Flash Crash, the book on high-frequency trading by Michael Lewis, provides a fascinating insight into how financial markets have been colonised by algorithms.
Nearly gone are the iconic floor traders with their preppy jackets and manic hand signalling, replaced by virtual markets, some visible only to bankers themselves – the dark pools. Quants are the new brokers, and algorithms the tools of their trade.
Political opinion polling is following a similar trajectory. Psephologists, who rigorously analyse election trends, are the new pollsters with Nate Silver, founder of FiveThirtyEight, the most exotic and high profile of this new breed. His success in predicting recent US presidential elections has upped the ante for pollsters, challenging them to enhance the predictive capabilities of their polls by modelling the data in sophisticated ways. Using more intricate modelling is not without risk.
Polling is in the spotlight again, after the failure of all UK polling companies to anticipate a clear Conservative win in the May election. Much of the comment has been typically sensationalist and unfair. That said, it has helped shine a light on how polling is conducted and the British Polling Council is conducting a welcome review .
The modelling currently applied to opinion polls, in Ireland at least, is relatively uncomplicated and reasonably transparent – more adjustments than algorithms. Modelling is used, for example, to adjust for those voters who say they will vote but will not actually vote.
Layer of adjustment
Adjusting for sample bias is another form of modelling, increasingly a source of potential error as the range of data collection approaches expands. Nearly everyone in Ireland has a front door they will open or a phone they will answer, so adjustments for sample bias tend to be minor. Globally, however, the move is to online polling where significant adjustments need to be made to compensate for the fact that only a fraction of the population are members of online panels. It is possible to compensate for this bias, but it introduces another layer of adjustment and adds to the complexity of the model.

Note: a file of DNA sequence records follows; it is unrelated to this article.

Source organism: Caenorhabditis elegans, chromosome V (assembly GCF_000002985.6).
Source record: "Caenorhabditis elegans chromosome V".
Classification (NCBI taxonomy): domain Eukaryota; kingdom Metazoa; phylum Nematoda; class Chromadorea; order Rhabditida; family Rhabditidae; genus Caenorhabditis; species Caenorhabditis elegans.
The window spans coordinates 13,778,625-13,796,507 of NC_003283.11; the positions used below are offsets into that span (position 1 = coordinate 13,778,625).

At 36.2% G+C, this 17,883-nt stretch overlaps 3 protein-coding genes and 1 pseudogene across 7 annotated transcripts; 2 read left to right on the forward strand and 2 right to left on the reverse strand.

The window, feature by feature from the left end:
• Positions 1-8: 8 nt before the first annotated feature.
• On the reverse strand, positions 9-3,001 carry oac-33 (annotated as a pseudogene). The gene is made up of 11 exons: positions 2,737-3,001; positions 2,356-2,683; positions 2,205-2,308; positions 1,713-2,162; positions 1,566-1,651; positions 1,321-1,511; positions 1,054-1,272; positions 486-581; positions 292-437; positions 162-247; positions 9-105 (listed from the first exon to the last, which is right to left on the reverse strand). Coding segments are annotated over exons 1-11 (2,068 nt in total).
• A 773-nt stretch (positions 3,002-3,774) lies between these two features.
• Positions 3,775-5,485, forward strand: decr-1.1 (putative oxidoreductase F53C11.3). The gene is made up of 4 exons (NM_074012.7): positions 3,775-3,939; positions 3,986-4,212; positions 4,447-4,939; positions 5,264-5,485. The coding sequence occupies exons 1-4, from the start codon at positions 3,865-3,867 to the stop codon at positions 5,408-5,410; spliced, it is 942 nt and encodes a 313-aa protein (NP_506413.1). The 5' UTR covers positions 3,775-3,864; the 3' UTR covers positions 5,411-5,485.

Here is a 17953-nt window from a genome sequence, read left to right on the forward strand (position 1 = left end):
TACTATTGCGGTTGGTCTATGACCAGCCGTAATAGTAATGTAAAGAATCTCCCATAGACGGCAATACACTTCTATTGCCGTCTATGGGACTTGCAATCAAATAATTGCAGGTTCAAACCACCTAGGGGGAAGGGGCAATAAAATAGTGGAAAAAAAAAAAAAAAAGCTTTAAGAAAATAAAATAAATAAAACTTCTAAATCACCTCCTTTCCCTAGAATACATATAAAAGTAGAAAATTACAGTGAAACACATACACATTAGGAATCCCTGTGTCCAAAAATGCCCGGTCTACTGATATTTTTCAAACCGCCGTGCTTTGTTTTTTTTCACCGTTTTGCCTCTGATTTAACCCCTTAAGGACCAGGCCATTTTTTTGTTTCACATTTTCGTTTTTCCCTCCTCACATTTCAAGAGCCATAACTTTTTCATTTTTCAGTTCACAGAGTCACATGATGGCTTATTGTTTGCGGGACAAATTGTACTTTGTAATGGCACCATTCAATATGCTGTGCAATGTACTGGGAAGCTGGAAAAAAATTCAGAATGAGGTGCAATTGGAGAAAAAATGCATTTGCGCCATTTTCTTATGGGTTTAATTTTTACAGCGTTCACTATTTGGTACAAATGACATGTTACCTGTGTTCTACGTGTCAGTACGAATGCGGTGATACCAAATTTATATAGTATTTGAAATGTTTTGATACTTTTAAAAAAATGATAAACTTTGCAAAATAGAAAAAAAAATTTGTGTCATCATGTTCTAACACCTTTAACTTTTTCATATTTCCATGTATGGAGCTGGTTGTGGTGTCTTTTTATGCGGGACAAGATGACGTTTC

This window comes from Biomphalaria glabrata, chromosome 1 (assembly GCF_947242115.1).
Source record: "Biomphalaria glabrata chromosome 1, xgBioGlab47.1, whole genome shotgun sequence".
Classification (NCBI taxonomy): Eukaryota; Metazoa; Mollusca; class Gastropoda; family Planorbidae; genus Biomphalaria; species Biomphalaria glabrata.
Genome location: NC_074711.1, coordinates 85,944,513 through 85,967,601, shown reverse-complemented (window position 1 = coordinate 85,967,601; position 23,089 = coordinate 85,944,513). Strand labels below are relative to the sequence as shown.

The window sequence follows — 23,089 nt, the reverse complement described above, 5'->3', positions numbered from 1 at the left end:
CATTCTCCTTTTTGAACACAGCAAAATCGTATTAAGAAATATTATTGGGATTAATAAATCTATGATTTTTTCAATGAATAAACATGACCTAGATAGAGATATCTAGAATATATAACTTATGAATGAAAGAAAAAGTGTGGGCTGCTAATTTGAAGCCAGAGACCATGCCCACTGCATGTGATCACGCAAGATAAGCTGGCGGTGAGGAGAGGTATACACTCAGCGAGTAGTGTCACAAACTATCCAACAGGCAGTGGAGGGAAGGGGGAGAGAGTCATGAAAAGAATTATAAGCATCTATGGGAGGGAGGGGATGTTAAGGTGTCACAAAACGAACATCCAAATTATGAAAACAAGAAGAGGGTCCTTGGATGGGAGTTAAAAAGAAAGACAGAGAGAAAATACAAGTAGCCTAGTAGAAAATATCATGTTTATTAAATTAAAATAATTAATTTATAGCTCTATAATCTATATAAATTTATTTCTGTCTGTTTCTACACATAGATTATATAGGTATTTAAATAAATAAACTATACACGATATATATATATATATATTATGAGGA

And it can get really complicated. Clifford Young, the Ipsos polling expert in the US, uses river sampling (drawing in respondents from numerous online feeds) and Bayesian statistics to build his predictions. And his model works.
So modelling can work and more complex modelling can be justified, but when we complicate things we increase the chances of it going horribly wrong. It may already have.
Harry Enten of FiveThirtyEight has written about poll herding in the US – herding is where polls conducted by different organisations tend to converge over a campaign. Interestingly, the same data also suggests that herding can improve accuracy as each poll almost becomes its own poll of polls. Herding may have been a factor in the recent UK election, but this time polls may have stampeded in the wrong direction. How could this have happened?
Simply put, herding can happen when the opinion of one analyst, encapsulated in a model, has as much influence on the result as the opinions of a thousand voters. In polling we understand that polling the opinions of a thousand voters is not the same as polling the opinions of the entire population, hence the need for a margin of error. No allowance, however, is made for analyst error and the very natural temptation for an analyst not to maintain confidence in a model that produces results that stand apart from the herd.
Herding may not have been a factor in the recent UK election – we await the report of the British Polling Council – but at the very least it alerts us to the potential for analyst error and highlights the vital importance of transparency when data modelling is used.
It is worth repeating that polling data in Ireland is not extensively modelled and there are not enough published polls to form a strong consensus (and hence pressure to conform), so herding will remain something cattle and sheep do.We can, though, expect further modelling of polling data in line with international trends.
In the case of Irish Times/Ipsos MRBI polls, only demographic weights are used, to align the sample fully with the national population according to known demographics, which is what polling was designed to do. Irish Times/Ipsos MRBI polls do not include a likelihood to vote filter, but the need for such a filter in view of some relatively low turnout levels in recent elections is being explored.
The world around us is unavoidably complex, but unnecessarily complicated. Transparency can unlock this apparent contradiction so we will keep with the practice of publishing both unadjusted and adjusted polling data in the event any filtering or modelling is ever used.
Damian Loscher is managing director of Ipsos MRBI